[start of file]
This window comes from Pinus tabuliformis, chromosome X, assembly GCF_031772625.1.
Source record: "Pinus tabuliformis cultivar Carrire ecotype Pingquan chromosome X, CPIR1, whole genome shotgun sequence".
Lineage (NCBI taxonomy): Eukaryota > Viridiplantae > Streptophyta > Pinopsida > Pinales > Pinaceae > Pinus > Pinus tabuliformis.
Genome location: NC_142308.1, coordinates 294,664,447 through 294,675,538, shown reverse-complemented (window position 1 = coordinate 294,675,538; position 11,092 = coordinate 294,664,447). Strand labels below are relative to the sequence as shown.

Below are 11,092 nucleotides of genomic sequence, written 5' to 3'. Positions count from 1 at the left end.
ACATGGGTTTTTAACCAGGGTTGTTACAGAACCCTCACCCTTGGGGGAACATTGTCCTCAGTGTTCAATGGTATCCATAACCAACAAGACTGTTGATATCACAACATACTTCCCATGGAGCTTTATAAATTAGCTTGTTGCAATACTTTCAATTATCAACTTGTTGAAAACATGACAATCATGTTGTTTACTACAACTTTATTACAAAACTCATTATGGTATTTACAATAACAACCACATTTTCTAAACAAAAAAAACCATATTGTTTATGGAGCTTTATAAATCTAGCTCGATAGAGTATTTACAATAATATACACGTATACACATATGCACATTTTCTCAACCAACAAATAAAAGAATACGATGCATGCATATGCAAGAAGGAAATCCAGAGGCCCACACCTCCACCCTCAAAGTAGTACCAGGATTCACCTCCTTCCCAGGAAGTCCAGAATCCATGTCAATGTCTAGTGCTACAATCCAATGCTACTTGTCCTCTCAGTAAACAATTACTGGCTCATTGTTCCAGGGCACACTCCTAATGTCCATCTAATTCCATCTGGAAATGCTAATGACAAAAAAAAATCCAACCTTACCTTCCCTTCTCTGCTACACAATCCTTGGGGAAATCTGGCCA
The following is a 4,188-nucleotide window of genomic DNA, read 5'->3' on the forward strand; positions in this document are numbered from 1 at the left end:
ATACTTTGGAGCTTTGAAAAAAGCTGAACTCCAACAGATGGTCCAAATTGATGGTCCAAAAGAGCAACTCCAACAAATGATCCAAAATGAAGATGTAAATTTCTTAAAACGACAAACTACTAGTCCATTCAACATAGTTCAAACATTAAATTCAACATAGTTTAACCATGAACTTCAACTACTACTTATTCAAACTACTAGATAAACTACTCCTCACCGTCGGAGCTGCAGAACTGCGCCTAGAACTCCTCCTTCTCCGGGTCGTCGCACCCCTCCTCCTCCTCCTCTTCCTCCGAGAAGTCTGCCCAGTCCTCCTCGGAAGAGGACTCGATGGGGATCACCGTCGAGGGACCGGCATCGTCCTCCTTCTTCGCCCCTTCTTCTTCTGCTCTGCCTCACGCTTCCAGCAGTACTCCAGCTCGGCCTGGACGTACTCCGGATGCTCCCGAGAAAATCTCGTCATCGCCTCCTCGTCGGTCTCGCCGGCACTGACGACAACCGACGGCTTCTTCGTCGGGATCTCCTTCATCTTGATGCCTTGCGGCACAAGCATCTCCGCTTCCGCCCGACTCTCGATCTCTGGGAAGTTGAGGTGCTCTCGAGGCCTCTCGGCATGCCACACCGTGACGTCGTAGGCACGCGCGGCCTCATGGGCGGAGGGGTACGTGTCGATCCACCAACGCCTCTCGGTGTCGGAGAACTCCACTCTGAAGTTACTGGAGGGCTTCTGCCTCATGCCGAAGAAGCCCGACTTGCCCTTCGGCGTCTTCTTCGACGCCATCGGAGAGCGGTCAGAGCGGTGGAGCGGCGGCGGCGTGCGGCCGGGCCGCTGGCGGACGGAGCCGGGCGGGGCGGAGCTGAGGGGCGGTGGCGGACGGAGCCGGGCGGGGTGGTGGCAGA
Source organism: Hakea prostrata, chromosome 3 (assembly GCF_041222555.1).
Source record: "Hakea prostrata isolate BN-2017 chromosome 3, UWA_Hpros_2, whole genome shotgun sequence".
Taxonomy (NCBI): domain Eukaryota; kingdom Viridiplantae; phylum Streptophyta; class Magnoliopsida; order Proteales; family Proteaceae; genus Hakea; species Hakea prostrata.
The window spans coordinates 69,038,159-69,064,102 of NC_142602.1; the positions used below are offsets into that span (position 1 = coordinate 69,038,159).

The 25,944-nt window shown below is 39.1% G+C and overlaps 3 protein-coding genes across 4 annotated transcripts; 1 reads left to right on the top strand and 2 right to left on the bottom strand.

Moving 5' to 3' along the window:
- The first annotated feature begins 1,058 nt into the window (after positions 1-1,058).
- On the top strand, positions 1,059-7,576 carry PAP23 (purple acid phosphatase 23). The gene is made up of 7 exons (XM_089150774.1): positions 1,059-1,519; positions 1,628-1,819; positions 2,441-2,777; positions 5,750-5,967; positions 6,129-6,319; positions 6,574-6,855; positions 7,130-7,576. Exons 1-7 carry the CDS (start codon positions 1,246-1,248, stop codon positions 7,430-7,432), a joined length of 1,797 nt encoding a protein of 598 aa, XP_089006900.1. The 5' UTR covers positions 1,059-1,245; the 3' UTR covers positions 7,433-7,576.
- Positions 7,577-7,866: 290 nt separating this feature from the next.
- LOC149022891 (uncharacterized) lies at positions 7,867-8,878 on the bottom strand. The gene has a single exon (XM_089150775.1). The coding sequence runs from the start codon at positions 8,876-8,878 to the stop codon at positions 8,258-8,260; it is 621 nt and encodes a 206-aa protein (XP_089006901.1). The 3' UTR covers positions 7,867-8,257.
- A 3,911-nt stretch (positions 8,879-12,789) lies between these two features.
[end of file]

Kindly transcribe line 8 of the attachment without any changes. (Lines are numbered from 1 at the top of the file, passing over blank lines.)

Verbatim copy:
ATACTTTGGAGCTTTGAAAAAAGCTGAACTCCAACAGATGGTCCAAATTGATGGTCCAAAAGAGCAACTCCAACAAATGATCCAAAATGAAGATGTAAATTTCTTAAAACGACAAACTACTAGTCCATTCAACATAGTTCAAACATTAAATTCAACATAGTTTAACCATGAACTTCAACTACTACTTATTCAAACTACTAGATAAACTACTCCTCACCGTCGGAGCTGCAGAACTGCGCCTAGAACTCCTCCTTCTCCGGGTCGTCGCACCCCTCCTCCTCCTCCTCTTCCTCCGAGAAGTCTGCCCAGTCCTCCTCGGAAGAGGACTCGATGGGGATCACCGTCGAGGGACCGGCATCGTCCTCCTTCTTCGCCCCTTCTTCTTCTGCTCTGCCTCACGCTTCCAGCAGTACTCCAGCTCGGCCTGGACGTACTCCGGATGCTCCCGAGAAAATCTCGTCATCGCCTCCTCGTCGGTCTCGCCGGCACTGACGACAACCGACGGCTTCTTCGTCGGGATCTCCTTCATCTTGATGCCTTGCGGCACAAGCATCTCCGCTTCCGCCCGACTCTCGATCTCTGGGAAGTTGAGGTGCTCTCGAGGCCTCTCGGCATGCCACACCGTGACGTCGTAGGCACGCGCGGCCTCATGGGCGGAGGGGTACGTGTCGATCCACCAACGCCTCTCGGTGTCGGAGAACTCCACTCTGAAGTTACTGGAGGGCTTCTGCCTCATGCCGAAGAAGCCCGACTTGCCCTTCGGCGTCTTCTTCGACGCCATCGGAGAGCGGTCAGAGCGGTGGAGCGGCGGCGGCGTGCGGCCGGGCCGCTGGCGGACGGAGCCGGGCGGGGCGGAGCTGAGGGGCGGTGGCGGACGGAGCCGGGCGGGGTGGTGGCAGA